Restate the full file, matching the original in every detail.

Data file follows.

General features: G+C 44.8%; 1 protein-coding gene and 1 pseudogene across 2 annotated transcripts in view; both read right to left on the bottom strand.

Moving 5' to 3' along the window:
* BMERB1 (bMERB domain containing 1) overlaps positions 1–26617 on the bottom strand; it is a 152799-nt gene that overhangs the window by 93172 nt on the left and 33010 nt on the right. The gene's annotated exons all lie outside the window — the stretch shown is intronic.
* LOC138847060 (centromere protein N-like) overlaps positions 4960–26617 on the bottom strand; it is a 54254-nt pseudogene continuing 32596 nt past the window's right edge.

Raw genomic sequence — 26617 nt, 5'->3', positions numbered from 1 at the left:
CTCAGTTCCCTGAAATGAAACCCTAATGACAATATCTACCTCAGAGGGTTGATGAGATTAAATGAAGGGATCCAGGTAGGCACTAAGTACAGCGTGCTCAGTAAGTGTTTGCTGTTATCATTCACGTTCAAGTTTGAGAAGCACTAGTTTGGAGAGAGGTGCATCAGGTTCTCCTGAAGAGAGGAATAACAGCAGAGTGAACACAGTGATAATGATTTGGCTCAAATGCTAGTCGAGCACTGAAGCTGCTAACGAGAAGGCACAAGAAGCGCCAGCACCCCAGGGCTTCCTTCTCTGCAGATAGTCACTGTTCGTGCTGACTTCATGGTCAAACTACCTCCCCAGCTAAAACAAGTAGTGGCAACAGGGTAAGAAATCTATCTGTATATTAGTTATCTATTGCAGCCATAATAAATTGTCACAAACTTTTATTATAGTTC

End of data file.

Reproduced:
General features: G+C 44.8%; 1 protein-coding gene and 1 pseudogene across 2 annotated transcripts in view; both read right to left on the bottom strand.

Moving 5' to 3' along the window:
* BMERB1 (bMERB domain containing 1) overlaps positions 1–26617 on the bottom strand; it is a 152799-nt gene that overhangs the window by 93172 nt on the left and 33010 nt on the right. The gene's annotated exons all lie outside the window — the stretch shown is intronic.
* LOC138847060 (centromere protein N-like) overlaps positions 4960–26617 on the bottom strand; it is a 54254-nt pseudogene continuing 32596 nt past the window's right edge.

Raw genomic sequence — 26617 nt, 5'->3', positions numbered from 1 at the left:
CTCAGTTCCCTGAAATGAAACCCTAATGACAATATCTACCTCAGAGGGTTGATGAGATTAAATGAAGGGATCCAGGTAGGCACTAAGTACAGCGTGCTCAGTAAGTGTTTGCTGTTATCATTCACGTTCAAGTTTGAGAAGCACTAGTTTGGAGAGAGGTGCATCAGGTTCTCCTGAAGAGAGGAATAACAGCAGAGTGAACACAGTGATAATGATTTGGCTCAAATGCTAGTCGAGCACTGAAGCTGCTAACGAGAAGGCACAAGAAGCGCCAGCACCCCAGGGCTTCCTTCTCTGCAGATAGTCACTGTTCGTGCTGACTTCATGGTCAAACTACCTCCCCAGCTAAAACAAGTAGTGGCAACAGGGTAAGAAATCTATCTGTATATTAGTTATCTATTGCAGCCATAATAAATTGTCACAAACTTTTATTATAGTTC